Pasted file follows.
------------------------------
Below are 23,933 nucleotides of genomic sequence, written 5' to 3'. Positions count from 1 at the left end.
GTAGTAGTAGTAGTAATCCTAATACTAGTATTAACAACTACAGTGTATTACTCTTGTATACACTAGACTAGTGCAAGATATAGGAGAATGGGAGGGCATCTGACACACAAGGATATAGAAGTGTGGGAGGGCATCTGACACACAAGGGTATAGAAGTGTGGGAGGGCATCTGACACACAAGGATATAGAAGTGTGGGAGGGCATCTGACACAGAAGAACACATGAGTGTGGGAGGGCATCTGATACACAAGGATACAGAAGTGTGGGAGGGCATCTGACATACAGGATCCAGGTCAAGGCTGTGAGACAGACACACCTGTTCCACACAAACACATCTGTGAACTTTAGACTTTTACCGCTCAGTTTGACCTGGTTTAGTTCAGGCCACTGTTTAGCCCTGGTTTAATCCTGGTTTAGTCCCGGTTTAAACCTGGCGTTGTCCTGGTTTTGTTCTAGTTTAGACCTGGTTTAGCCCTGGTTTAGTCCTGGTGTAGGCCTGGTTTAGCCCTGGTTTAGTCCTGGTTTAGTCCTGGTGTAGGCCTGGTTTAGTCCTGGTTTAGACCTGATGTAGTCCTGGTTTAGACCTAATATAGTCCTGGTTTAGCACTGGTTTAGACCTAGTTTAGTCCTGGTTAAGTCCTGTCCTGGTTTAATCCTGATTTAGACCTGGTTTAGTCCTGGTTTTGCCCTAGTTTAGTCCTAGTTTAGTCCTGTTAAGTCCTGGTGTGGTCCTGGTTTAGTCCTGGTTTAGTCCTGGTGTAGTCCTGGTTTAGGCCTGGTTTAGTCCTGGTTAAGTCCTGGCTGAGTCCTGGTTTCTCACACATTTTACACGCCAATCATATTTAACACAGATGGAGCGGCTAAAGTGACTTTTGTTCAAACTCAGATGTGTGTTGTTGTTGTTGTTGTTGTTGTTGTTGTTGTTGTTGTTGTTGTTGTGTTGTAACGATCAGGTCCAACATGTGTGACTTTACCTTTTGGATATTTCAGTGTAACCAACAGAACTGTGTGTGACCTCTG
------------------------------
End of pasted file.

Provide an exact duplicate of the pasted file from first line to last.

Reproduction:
Below are 23,933 nucleotides of genomic sequence, written 5' to 3'. Positions count from 1 at the left end.
GTAGTAGTAGTAGTAATCCTAATACTAGTATTAACAACTACAGTGTATTACTCTTGTATACACTAGACTAGTGCAAGATATAGGAGAATGGGAGGGCATCTGACACACAAGGATATAGAAGTGTGGGAGGGCATCTGACACACAAGGGTATAGAAGTGTGGGAGGGCATCTGACACACAAGGATATAGAAGTGTGGGAGGGCATCTGACACAGAAGAACACATGAGTGTGGGAGGGCATCTGATACACAAGGATACAGAAGTGTGGGAGGGCATCTGACATACAGGATCCAGGTCAAGGCTGTGAGACAGACACACCTGTTCCACACAAACACATCTGTGAACTTTAGACTTTTACCGCTCAGTTTGACCTGGTTTAGTTCAGGCCACTGTTTAGCCCTGGTTTAATCCTGGTTTAGTCCCGGTTTAAACCTGGCGTTGTCCTGGTTTTGTTCTAGTTTAGACCTGGTTTAGCCCTGGTTTAGTCCTGGTGTAGGCCTGGTTTAGCCCTGGTTTAGTCCTGGTTTAGTCCTGGTGTAGGCCTGGTTTAGTCCTGGTTTAGACCTGATGTAGTCCTGGTTTAGACCTAATATAGTCCTGGTTTAGCACTGGTTTAGACCTAGTTTAGTCCTGGTTAAGTCCTGTCCTGGTTTAATCCTGATTTAGACCTGGTTTAGTCCTGGTTTTGCCCTAGTTTAGTCCTAGTTTAGTCCTGTTAAGTCCTGGTGTGGTCCTGGTTTAGTCCTGGTTTAGTCCTGGTGTAGTCCTGGTTTAGGCCTGGTTTAGTCCTGGTTAAGTCCTGGCTGAGTCCTGGTTTCTCACACATTTTACACGCCAATCATATTTAACACAGATGGAGCGGCTAAAGTGACTTTTGTTCAAACTCAGATGTGTGTTGTTGTTGTTGTTGTTGTTGTTGTTGTTGTTGTTGTTGTTGTTGTGTTGTAACGATCAGGTCCAACATGTGTGACTTTACCTTTTGGATATTTCAGTGTAACCAACAGAACTGTGTGTGACCTCTG